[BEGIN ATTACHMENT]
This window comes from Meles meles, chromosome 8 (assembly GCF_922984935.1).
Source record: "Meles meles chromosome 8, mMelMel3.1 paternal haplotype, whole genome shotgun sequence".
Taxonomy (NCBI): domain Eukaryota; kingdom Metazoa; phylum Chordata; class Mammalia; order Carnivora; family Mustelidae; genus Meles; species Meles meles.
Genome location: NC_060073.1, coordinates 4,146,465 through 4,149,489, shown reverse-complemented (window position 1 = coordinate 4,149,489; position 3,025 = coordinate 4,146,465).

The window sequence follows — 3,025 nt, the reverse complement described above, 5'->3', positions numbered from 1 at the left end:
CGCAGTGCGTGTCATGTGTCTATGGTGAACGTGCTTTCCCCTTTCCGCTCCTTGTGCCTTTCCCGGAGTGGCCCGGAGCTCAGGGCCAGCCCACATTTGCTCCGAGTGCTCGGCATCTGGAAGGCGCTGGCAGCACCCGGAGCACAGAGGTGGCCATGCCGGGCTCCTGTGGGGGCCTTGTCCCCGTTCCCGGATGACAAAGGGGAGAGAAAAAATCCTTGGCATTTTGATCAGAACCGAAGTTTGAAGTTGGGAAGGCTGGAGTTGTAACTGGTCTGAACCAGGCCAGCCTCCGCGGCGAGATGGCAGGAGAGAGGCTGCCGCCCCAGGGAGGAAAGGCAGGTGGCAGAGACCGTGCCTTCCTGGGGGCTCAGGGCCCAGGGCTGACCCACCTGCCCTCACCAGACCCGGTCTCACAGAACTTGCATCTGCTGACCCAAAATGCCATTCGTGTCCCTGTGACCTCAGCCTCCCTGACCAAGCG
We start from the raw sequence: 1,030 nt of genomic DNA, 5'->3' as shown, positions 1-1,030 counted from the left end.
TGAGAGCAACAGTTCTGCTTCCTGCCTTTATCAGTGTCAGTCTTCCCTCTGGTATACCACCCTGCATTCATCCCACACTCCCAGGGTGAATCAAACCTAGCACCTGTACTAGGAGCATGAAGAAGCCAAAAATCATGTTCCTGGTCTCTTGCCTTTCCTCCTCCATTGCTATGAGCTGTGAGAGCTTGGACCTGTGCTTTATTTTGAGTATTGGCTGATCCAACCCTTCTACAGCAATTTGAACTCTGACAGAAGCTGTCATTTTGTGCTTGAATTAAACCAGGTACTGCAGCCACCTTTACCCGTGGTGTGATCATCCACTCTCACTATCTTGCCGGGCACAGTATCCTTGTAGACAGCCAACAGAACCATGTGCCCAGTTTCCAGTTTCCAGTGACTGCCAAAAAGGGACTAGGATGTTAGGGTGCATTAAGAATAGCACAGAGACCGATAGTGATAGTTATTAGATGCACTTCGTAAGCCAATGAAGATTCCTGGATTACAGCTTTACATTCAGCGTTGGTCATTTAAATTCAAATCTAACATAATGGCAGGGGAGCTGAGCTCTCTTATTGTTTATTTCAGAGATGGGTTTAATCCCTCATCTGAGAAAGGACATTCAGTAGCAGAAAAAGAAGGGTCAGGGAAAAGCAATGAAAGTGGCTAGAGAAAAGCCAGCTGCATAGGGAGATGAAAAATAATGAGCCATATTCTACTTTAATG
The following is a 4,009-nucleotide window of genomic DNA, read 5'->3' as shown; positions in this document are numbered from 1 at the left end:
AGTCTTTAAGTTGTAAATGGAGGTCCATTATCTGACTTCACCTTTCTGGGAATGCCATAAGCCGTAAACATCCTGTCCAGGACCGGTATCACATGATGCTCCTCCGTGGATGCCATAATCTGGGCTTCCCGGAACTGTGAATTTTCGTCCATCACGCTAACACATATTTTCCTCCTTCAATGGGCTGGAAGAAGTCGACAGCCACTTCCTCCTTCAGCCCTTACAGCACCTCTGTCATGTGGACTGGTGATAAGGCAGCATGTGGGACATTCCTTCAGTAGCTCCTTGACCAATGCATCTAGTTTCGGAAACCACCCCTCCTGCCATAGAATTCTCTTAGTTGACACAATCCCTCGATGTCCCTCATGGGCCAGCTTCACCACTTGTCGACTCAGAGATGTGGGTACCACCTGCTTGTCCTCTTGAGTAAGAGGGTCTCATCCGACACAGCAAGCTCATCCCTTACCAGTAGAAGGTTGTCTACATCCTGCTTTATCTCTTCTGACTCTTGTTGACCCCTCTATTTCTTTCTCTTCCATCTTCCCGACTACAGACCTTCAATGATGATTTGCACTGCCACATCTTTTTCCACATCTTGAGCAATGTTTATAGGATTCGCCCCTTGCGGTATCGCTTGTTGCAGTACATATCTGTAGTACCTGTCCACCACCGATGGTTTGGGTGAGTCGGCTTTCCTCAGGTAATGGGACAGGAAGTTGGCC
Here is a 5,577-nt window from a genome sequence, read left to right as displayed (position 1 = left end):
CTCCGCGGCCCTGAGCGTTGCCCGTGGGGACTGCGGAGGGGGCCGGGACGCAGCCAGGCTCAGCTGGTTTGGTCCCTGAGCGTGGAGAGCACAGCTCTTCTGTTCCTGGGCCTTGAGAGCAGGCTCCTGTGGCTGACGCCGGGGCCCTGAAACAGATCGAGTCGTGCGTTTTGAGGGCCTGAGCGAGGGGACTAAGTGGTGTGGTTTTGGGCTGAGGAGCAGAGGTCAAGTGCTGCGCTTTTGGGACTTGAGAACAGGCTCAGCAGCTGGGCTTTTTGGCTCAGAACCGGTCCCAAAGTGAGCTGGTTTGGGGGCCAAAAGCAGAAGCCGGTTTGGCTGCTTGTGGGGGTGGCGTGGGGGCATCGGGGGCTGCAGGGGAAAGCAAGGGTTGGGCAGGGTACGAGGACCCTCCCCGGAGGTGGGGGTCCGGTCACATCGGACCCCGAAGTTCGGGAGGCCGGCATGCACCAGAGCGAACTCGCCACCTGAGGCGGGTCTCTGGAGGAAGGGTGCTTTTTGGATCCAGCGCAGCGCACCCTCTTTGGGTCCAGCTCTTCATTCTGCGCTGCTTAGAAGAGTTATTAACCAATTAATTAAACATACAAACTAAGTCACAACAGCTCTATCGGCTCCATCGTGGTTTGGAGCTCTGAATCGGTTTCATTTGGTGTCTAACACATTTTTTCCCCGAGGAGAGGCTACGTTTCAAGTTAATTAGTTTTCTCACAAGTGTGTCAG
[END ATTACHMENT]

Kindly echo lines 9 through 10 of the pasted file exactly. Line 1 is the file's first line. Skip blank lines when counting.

The following is a 4,009-nucleotide window of genomic DNA, read 5'->3' as shown; positions in this document are numbered from 1 at the left end:
AGTCTTTAAGTTGTAAATGGAGGTCCATTATCTGACTTCACCTTTCTGGGAATGCCATAAGCCGTAAACATCCTGTCCAGGACCGGTATCACATGATGCTCCTCCGTGGATGCCATAATCTGGGCTTCCCGGAACTGTGAATTTTCGTCCATCACGCTAACACATATTTTCCTCCTTCAATGGGCTGGAAGAAGTCGACAGCCACTTCCTCCTTCAGCCCTTACAGCACCTCTGTCATGTGGACTGGTGATAAGGCAGCATGTGGGACATTCCTTCAGTAGCTCCTTGACCAATGCATCTAGTTTCGGAAACCACCCCTCCTGCCATAGAATTCTCTTAGTTGACACAATCCCTCGATGTCCCTCATGGGCCAGCTTCACCACTTGTCGACTCAGAGATGTGGGTACCACCTGCTTGTCCTCTTGAGTAAGAGGGTCTCATCCGACACAGCAAGCTCATCCCTTACCAGTAGAAGGTTGTCTACATCCTGCTTTATCTCTTCTGACTCTTGTTGACCCCTCTATTTCTTTCTCTTCCATCTTCCCGACTACAGACCTTCAATGATGATTTGCACTGCCACATCTTTTTCCACATCTTGAGCAATGTTTATAGGATTCGCCCCTTGCGGTATCGCTTGTTGCAGTACATATCTGTAGTACCTGTCCACCACCGATGGTTTGGGTGAGTCGGCTTTCCTCAGGTAATGGGACAGGAAGTTGGCC